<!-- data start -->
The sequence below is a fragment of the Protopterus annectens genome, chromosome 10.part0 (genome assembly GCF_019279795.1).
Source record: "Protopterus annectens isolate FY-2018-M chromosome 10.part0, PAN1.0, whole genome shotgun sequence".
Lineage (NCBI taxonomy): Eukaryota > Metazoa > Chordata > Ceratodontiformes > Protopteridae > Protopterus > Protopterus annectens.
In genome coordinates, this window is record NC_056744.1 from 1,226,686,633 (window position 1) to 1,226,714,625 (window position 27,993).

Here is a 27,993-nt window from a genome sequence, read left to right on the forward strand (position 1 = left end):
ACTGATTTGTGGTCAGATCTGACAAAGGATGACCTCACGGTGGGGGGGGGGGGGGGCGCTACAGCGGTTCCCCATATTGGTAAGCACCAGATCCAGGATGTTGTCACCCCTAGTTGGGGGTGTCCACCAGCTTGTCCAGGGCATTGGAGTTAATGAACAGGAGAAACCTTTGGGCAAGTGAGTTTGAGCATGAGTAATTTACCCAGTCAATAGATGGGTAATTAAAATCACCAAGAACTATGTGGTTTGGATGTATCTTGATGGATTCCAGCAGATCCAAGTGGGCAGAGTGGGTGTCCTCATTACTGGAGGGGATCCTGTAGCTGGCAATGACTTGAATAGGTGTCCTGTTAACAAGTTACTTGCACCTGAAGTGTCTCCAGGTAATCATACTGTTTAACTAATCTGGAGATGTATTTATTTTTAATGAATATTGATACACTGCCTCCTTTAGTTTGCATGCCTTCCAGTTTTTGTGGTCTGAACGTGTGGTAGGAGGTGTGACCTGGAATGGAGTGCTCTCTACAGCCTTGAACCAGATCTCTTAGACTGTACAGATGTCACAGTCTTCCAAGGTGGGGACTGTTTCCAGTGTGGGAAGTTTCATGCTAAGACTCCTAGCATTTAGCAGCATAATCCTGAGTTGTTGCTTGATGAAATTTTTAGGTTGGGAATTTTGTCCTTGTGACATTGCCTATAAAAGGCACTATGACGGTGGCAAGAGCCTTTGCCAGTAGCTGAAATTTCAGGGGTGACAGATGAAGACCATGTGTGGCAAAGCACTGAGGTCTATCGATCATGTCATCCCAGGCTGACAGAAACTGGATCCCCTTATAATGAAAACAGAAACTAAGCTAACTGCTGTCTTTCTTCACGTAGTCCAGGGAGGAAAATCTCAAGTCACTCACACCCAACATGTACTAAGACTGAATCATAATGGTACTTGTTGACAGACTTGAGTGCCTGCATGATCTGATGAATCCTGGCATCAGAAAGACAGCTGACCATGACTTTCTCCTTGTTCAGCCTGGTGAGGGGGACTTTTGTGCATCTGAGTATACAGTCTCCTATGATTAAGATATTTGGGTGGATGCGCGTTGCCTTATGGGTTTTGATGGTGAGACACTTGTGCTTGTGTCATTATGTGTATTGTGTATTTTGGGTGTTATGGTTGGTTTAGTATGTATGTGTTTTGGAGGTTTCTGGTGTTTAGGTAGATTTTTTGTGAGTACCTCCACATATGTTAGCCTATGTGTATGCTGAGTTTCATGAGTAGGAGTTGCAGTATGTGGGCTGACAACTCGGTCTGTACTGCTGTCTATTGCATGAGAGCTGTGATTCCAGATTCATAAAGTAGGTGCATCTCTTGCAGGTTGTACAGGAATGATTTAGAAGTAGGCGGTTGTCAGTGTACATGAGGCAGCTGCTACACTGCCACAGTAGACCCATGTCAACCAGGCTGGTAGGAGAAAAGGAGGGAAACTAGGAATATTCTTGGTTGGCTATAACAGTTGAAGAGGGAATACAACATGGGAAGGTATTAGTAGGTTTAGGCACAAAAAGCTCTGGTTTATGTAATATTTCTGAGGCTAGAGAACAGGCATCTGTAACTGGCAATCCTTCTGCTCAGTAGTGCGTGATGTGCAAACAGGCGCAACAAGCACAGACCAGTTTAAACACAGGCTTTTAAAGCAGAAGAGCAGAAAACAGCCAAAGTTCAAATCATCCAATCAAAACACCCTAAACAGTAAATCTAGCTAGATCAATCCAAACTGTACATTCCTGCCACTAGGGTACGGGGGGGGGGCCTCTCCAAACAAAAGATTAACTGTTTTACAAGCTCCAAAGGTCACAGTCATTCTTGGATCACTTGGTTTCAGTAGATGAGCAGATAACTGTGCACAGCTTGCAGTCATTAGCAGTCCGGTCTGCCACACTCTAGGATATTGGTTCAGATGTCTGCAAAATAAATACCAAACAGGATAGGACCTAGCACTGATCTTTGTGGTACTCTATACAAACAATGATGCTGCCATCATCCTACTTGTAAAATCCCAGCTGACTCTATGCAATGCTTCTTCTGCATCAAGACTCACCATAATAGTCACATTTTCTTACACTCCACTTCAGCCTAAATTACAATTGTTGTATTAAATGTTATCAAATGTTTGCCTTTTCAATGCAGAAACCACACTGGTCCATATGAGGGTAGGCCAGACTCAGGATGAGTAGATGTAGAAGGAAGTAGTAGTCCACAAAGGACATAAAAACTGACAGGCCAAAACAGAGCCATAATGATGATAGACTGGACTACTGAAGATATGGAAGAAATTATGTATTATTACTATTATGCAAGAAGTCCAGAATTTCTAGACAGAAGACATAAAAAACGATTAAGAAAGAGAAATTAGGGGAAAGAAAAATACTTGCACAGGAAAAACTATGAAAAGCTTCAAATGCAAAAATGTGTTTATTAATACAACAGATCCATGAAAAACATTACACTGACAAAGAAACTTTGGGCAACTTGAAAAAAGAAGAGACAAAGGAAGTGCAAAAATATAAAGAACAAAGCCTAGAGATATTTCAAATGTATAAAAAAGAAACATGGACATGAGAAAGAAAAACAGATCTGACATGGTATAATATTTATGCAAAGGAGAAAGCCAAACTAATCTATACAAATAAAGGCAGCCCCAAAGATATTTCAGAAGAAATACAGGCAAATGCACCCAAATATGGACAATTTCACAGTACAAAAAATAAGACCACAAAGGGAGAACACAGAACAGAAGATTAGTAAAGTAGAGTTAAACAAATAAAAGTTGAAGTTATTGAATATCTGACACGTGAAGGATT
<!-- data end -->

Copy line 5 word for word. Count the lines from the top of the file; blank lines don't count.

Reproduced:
Here is a 27,993-nt window from a genome sequence, read left to right on the forward strand (position 1 = left end):